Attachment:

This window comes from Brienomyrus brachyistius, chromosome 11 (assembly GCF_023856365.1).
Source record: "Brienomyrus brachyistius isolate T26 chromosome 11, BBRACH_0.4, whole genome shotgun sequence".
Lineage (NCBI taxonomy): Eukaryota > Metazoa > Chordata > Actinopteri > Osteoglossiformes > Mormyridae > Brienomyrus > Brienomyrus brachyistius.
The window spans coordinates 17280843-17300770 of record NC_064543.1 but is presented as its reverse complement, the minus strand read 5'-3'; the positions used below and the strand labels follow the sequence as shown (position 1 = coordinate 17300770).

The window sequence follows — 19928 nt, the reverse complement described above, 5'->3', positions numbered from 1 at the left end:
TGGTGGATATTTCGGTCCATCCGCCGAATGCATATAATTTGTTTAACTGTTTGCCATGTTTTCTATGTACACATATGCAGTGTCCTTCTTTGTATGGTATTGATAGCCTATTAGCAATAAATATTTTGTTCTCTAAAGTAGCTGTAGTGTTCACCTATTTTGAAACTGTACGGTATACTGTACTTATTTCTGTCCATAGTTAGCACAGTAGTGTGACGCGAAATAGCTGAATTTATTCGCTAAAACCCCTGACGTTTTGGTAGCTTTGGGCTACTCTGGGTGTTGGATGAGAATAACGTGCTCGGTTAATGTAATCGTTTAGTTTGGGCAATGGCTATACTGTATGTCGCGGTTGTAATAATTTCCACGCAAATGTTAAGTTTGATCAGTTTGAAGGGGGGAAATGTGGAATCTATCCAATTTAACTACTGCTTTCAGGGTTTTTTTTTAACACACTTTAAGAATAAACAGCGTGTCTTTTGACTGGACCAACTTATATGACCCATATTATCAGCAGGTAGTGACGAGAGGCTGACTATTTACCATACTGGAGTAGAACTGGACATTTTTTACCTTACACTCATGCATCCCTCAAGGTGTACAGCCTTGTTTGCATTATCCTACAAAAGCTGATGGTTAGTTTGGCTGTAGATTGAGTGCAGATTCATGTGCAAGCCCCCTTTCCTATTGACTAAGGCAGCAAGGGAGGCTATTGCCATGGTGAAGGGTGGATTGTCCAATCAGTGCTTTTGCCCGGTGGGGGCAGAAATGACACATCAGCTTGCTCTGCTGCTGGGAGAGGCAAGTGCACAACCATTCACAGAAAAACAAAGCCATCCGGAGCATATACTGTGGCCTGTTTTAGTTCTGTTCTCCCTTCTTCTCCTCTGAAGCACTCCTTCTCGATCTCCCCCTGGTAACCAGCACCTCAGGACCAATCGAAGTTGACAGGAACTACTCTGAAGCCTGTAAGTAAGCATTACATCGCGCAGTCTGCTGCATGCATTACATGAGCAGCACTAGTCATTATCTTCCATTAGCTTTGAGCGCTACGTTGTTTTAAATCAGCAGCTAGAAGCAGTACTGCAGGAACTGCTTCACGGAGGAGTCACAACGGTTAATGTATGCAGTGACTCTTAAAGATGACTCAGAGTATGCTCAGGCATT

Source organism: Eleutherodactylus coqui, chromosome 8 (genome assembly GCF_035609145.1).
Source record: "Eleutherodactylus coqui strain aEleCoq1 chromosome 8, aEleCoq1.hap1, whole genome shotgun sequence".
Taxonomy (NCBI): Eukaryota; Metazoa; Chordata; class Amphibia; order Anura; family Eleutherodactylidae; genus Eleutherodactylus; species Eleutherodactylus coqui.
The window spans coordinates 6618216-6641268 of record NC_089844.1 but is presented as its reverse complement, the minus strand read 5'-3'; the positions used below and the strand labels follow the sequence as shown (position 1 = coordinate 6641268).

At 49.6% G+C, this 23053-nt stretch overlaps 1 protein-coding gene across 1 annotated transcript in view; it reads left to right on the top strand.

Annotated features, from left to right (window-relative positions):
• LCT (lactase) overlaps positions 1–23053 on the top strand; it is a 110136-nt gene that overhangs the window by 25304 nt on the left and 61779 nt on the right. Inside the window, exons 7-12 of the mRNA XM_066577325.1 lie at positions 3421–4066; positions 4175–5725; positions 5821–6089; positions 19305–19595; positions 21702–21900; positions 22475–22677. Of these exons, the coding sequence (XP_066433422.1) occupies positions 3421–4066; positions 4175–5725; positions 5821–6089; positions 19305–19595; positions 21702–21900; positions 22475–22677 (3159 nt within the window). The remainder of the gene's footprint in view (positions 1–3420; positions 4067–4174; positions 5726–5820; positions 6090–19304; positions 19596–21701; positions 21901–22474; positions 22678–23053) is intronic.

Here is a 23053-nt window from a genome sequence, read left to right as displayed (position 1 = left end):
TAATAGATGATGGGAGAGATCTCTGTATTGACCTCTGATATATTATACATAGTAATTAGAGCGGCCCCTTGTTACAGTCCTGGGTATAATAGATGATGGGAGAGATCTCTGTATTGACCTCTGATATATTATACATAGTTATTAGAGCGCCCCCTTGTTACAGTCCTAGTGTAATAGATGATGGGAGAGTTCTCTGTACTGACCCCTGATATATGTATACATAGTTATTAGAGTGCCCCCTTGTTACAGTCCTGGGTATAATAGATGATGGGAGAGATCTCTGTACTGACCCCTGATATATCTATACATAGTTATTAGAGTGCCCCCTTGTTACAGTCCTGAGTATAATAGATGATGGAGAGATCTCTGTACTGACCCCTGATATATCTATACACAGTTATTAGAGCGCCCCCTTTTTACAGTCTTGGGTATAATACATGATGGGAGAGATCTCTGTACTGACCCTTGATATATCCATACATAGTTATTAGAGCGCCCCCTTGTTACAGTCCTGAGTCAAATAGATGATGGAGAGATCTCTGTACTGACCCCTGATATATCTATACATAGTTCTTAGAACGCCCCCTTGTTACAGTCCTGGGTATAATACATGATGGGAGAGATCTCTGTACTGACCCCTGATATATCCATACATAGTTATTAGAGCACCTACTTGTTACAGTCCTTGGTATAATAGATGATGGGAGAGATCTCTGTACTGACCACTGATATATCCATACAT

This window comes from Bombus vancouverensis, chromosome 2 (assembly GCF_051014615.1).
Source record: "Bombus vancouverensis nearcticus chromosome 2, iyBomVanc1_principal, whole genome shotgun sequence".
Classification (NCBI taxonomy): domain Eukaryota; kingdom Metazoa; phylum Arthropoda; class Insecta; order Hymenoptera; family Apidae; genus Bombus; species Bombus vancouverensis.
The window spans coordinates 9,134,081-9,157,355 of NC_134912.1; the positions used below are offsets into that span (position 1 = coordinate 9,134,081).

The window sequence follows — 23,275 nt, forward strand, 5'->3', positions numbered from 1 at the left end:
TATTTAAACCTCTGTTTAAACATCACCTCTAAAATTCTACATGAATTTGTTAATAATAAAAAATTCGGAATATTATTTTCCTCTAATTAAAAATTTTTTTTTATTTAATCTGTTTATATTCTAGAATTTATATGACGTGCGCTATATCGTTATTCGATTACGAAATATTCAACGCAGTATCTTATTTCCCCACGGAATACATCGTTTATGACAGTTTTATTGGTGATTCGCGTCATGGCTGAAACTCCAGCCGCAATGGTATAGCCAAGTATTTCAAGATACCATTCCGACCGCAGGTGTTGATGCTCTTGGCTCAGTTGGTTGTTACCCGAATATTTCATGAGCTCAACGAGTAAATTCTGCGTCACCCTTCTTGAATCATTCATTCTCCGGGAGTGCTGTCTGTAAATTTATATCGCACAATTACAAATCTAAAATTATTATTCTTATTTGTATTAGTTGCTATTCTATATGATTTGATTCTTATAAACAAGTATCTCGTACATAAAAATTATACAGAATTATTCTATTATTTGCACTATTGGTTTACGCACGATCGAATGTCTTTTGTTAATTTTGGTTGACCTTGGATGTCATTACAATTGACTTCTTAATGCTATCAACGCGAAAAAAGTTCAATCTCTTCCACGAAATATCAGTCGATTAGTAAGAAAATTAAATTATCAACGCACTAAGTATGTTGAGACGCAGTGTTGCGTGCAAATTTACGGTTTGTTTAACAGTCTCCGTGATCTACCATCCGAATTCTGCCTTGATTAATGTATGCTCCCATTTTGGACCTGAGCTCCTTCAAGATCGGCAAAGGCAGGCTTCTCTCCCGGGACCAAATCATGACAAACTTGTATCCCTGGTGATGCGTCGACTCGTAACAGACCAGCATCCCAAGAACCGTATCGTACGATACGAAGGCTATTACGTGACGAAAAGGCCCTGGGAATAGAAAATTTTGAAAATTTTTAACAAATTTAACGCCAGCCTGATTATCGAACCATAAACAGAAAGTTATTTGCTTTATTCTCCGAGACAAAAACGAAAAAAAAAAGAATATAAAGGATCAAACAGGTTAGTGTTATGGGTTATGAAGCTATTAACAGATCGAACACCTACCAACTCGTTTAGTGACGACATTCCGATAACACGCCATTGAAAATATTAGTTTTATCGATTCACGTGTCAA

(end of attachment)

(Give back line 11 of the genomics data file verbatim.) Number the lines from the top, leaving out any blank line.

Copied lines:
At 49.6% G+C, this 23053-nt stretch overlaps 1 protein-coding gene across 1 annotated transcript in view; it reads left to right on the top strand.